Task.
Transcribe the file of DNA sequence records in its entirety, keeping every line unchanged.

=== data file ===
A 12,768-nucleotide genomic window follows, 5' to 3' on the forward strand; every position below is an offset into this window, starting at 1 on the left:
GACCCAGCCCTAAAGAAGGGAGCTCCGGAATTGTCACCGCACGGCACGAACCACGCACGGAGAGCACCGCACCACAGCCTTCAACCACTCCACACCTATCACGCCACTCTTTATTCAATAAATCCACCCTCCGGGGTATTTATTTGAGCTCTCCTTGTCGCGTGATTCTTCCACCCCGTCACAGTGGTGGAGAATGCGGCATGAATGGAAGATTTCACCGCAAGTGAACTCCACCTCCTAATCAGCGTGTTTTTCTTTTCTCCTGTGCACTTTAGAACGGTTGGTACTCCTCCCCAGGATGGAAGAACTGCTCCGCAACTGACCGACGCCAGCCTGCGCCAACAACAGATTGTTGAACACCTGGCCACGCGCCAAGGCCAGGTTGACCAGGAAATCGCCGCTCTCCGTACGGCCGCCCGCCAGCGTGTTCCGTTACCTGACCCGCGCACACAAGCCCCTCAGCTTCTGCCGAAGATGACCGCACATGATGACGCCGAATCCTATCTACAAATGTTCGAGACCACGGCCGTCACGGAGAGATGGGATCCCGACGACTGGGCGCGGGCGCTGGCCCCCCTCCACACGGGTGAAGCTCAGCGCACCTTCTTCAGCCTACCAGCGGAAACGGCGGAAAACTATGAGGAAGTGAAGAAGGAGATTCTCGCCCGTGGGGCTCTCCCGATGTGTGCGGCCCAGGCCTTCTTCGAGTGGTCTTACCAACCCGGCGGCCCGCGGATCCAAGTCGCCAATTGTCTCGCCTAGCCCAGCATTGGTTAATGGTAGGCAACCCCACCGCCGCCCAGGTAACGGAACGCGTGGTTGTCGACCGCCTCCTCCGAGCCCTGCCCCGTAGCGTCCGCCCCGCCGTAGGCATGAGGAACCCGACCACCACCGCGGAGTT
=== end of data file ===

A 12,768-nucleotide genomic window follows, 5' to 3' on the forward strand; every position below is an offset into this window, starting at 1 on the left:
GACCCAGCCCTAAAGAAGGGAGCTCCGGAATTGTCACCGCACGGCACGAACCACGCACGGAGAGCACCGCACCACAGCCTTCAACCACTCCACACCTATCACGCCACTCTTTATTCAATAAATCCACCCTCCGGGGTATTTATTTGAGCTCTCCTTGTCGCGTGATTCTTCCACCCCGTCACAGTGGTGGAGAATGCGGCATGAATGGAAGATTTCACCGCAAGTGAACTCCACCTCCTAATCAGCGTGTTTTTCTTTTCTCCTGTGCACTTTAGAACGGTTGGTACTCCTCCCCAGGATGGAAGAACTGCTCCGCAACTGACCGACGCCAGCCTGCGCCAACAACAGATTGTTGAACACCTGGCCACGCGCCAAGGCCAGGTTGACCAGGAAATCGCCGCTCTCCGTACGGCCGCCCGCCAGCGTGTTCCGTTACCTGACCCGCGCACACAAGCCCCTCAGCTTCTGCCGAAGATGACCGCACATGATGACGCCGAATCCTATCTACAAATGTTCGAGACCACGGCCGTCACGGAGAGATGGGATCCCGACGACTGGGCGCGGGCGCTGGCCCCCCTCCACACGGGTGAAGCTCAGCGCACCTTCTTCAGCCTACCAGCGGAAACGGCGGAAAACTATGAGGAAGTGAAGAAGGAGATTCTCGCCCGTGGGGCTCTCCCGATGTGTGCGGCCCAGGCCTTCTTCGAGTGGTCTTACCAACCCGGCGGCCCGCGGATCCAAGTCGCCAATTGTCTCGCCTAGCCCAGCATTGGTTAATGGTAGGCAACCCCACCGCCGCCCAGGTAACGGAACGCGTGGTTGTCGACCGCCTCCTCCGAGCCCTGCCCCGTAGCGTCCGCCCCGCCGTAGGCATGAGGAACCCGACCACCACCGCGGAGTT